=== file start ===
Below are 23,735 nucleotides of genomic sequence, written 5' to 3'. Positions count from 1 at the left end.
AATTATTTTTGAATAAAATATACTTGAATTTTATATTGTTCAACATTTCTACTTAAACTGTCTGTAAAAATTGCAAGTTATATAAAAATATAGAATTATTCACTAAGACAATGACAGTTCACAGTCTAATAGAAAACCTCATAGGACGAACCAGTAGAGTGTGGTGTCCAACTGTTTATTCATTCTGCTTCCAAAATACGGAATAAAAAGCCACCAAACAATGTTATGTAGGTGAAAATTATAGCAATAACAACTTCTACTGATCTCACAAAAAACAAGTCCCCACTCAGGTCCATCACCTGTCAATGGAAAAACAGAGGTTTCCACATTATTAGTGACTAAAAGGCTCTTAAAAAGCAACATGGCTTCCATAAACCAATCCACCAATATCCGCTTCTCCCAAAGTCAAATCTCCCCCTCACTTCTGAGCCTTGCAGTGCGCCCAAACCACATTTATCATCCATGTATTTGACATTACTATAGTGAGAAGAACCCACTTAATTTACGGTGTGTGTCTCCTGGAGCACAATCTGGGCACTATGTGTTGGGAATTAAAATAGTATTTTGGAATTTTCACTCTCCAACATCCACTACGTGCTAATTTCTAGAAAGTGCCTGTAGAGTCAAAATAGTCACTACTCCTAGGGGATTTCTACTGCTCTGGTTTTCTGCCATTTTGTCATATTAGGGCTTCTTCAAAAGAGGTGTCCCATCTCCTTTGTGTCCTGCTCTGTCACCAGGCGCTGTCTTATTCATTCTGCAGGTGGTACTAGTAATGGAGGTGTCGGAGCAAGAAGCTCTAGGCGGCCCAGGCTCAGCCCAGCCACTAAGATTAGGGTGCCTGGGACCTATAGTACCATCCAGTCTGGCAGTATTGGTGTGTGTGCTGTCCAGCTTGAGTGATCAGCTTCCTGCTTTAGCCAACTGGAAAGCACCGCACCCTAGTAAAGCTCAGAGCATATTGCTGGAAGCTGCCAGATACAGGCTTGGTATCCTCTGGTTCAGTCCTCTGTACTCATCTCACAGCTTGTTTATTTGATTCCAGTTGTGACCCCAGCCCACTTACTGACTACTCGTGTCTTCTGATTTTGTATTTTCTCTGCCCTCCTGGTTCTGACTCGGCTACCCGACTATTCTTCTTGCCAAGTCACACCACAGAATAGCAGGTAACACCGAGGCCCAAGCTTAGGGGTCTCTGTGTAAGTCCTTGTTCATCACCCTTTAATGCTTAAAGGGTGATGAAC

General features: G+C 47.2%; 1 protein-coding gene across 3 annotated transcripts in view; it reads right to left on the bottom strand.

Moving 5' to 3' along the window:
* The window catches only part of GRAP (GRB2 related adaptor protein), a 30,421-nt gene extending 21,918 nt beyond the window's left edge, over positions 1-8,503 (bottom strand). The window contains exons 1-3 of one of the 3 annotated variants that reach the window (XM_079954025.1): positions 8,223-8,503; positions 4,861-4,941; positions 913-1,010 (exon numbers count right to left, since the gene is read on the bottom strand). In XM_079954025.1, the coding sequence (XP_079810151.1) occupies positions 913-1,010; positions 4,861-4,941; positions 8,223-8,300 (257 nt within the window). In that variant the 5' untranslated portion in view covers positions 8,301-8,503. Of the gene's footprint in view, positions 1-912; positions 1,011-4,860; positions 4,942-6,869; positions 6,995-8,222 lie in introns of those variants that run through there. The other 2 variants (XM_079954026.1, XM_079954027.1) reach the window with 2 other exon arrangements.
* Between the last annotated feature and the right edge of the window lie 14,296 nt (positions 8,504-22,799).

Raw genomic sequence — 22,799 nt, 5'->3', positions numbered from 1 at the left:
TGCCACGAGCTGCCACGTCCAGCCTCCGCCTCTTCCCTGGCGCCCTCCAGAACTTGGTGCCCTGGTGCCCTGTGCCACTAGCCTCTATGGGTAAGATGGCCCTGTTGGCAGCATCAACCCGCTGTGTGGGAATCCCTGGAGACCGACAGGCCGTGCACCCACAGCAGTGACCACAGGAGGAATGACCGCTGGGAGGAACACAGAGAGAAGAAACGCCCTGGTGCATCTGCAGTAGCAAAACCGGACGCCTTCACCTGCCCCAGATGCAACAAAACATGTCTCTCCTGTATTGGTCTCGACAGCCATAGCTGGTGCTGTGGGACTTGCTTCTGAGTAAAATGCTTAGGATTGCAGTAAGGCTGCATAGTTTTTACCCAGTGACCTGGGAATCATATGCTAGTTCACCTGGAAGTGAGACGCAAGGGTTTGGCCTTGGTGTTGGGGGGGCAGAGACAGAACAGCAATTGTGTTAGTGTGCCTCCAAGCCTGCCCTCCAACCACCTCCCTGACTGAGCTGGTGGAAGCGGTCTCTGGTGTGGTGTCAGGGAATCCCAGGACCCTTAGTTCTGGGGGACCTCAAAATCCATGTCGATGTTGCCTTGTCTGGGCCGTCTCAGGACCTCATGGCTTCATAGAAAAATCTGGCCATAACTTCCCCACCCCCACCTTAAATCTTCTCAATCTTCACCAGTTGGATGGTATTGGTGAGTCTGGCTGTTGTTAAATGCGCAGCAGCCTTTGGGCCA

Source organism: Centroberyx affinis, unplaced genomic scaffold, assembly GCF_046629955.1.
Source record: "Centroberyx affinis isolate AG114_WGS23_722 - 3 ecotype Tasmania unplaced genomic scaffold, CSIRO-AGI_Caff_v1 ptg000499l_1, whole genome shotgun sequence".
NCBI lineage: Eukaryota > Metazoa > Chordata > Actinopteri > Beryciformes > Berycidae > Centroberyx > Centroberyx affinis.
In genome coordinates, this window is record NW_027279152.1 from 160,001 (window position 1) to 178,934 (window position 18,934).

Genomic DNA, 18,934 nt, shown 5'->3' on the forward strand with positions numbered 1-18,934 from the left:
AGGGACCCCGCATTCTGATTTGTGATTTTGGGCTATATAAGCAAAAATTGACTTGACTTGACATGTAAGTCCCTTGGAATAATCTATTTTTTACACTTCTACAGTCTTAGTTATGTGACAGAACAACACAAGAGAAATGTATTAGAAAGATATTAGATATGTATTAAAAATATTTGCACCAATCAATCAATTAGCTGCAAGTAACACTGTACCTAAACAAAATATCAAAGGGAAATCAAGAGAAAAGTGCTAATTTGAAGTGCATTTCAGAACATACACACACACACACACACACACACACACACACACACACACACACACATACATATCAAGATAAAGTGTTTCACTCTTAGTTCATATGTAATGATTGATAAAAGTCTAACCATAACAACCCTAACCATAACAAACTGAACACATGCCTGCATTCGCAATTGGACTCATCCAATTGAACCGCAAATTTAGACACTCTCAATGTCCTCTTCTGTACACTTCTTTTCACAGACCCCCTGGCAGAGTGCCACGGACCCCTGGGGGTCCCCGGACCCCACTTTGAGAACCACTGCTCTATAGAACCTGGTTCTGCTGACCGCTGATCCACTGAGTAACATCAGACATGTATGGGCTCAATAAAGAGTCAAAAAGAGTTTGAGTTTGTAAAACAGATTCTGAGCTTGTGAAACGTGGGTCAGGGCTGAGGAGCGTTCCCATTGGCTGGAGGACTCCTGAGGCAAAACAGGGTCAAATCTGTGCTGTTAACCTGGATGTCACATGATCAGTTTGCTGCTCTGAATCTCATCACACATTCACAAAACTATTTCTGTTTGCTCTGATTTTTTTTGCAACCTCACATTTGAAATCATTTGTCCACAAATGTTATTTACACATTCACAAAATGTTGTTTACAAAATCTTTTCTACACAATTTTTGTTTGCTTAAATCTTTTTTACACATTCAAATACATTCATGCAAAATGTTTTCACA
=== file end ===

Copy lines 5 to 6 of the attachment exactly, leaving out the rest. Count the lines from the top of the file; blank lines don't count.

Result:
* The window catches only part of GRAP (GRB2 related adaptor protein), a 30,421-nt gene extending 21,918 nt beyond the window's left edge, over positions 1-8,503 (bottom strand). The window contains exons 1-3 of one of the 3 annotated variants that reach the window (XM_079954025.1): positions 8,223-8,503; positions 4,861-4,941; positions 913-1,010 (exon numbers count right to left, since the gene is read on the bottom strand). In XM_079954025.1, the coding sequence (XP_079810151.1) occupies positions 913-1,010; positions 4,861-4,941; positions 8,223-8,300 (257 nt within the window). In that variant the 5' untranslated portion in view covers positions 8,301-8,503. Of the gene's footprint in view, positions 1-912; positions 1,011-4,860; positions 4,942-6,869; positions 6,995-8,222 lie in introns of those variants that run through there. The other 2 variants (XM_079954026.1, XM_079954027.1) reach the window with 2 other exon arrangements.
* Between the last annotated feature and the right edge of the window lie 14,296 nt (positions 8,504-22,799).